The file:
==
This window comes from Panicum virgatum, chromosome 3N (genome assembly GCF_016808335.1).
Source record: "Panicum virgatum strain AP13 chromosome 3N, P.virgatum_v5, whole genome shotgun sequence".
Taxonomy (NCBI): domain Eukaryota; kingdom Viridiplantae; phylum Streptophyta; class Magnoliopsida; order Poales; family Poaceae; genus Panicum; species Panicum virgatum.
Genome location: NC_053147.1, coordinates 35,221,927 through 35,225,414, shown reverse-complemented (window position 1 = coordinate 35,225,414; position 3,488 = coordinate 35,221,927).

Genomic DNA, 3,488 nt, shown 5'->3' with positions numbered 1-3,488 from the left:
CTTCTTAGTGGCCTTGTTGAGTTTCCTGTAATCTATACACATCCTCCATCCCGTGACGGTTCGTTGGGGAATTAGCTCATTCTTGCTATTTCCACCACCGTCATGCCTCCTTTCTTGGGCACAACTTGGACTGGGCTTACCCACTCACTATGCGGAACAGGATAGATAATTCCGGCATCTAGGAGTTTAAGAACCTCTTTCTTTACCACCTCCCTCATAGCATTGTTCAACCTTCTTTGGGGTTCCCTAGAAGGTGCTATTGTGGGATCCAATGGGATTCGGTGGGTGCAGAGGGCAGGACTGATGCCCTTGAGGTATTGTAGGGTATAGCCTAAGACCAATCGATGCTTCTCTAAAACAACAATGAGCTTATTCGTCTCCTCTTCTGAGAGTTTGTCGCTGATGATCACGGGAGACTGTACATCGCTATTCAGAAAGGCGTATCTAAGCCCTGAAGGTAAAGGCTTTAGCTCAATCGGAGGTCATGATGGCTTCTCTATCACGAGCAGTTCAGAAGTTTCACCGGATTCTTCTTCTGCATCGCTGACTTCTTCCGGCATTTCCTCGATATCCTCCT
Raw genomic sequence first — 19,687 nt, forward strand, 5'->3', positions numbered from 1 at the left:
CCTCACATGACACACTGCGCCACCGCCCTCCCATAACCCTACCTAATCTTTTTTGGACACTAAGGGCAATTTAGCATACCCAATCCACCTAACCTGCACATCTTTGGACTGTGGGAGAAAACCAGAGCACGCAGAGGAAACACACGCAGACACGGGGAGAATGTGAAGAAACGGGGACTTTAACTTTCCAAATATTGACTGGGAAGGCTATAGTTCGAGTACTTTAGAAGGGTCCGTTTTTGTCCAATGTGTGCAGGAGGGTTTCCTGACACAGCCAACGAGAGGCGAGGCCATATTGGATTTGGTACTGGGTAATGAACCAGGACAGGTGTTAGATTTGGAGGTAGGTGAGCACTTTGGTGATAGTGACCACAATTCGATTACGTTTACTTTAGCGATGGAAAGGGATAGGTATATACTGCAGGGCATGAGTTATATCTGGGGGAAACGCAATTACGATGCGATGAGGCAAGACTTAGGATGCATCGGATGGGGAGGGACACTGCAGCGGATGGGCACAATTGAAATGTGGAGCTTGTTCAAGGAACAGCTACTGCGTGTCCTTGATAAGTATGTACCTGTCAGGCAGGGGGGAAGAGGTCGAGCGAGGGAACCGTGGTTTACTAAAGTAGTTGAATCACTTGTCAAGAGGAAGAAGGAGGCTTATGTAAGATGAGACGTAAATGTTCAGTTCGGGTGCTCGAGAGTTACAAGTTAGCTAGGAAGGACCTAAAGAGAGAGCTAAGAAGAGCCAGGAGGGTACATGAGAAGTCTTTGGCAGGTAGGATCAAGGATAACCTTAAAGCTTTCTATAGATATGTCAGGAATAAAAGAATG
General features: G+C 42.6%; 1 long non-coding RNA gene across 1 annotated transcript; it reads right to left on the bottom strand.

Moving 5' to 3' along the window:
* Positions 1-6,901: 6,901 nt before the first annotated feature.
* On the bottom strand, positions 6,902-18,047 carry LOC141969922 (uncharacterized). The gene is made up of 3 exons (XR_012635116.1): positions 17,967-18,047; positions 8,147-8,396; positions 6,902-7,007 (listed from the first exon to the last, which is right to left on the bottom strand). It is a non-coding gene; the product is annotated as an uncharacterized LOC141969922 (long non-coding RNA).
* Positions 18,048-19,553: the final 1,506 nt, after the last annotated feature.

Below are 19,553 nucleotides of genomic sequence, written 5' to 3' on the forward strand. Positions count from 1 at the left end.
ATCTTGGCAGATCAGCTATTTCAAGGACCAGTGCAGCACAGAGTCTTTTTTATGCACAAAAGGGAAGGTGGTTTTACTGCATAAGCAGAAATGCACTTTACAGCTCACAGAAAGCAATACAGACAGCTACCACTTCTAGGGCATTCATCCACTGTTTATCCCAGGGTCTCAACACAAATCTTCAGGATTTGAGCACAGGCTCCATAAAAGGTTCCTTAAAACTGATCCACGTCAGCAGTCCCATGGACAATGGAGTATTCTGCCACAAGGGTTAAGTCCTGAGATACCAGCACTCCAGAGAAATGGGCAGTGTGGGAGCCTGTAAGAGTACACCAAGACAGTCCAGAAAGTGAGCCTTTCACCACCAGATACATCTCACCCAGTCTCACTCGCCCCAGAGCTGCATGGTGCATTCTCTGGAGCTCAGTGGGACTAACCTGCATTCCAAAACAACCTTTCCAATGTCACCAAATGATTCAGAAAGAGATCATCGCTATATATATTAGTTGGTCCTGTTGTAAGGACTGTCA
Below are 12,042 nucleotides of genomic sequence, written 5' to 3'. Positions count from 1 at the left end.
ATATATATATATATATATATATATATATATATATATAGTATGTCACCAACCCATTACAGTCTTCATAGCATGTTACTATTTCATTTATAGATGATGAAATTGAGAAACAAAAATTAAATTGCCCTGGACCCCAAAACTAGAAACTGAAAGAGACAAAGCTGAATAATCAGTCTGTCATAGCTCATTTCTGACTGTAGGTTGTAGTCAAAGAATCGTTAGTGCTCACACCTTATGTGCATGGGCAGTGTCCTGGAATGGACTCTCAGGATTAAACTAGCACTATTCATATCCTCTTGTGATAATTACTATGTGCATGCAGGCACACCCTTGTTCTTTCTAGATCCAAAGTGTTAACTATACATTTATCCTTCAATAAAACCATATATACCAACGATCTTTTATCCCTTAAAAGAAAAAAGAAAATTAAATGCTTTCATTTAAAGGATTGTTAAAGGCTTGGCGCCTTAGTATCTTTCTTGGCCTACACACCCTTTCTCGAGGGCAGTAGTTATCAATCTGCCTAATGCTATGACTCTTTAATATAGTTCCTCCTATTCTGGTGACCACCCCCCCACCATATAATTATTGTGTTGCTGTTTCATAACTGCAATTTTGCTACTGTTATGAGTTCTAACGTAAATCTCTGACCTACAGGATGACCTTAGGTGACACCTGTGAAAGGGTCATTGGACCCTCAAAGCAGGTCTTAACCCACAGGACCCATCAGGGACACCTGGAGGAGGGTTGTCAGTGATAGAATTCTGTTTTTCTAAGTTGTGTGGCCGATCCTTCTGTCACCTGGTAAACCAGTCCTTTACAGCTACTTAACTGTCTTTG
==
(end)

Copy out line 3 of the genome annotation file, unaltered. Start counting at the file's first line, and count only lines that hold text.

Taxonomy (NCBI): domain Eukaryota; kingdom Viridiplantae; phylum Streptophyta; class Magnoliopsida; order Poales; family Poaceae; genus Panicum; species Panicum virgatum.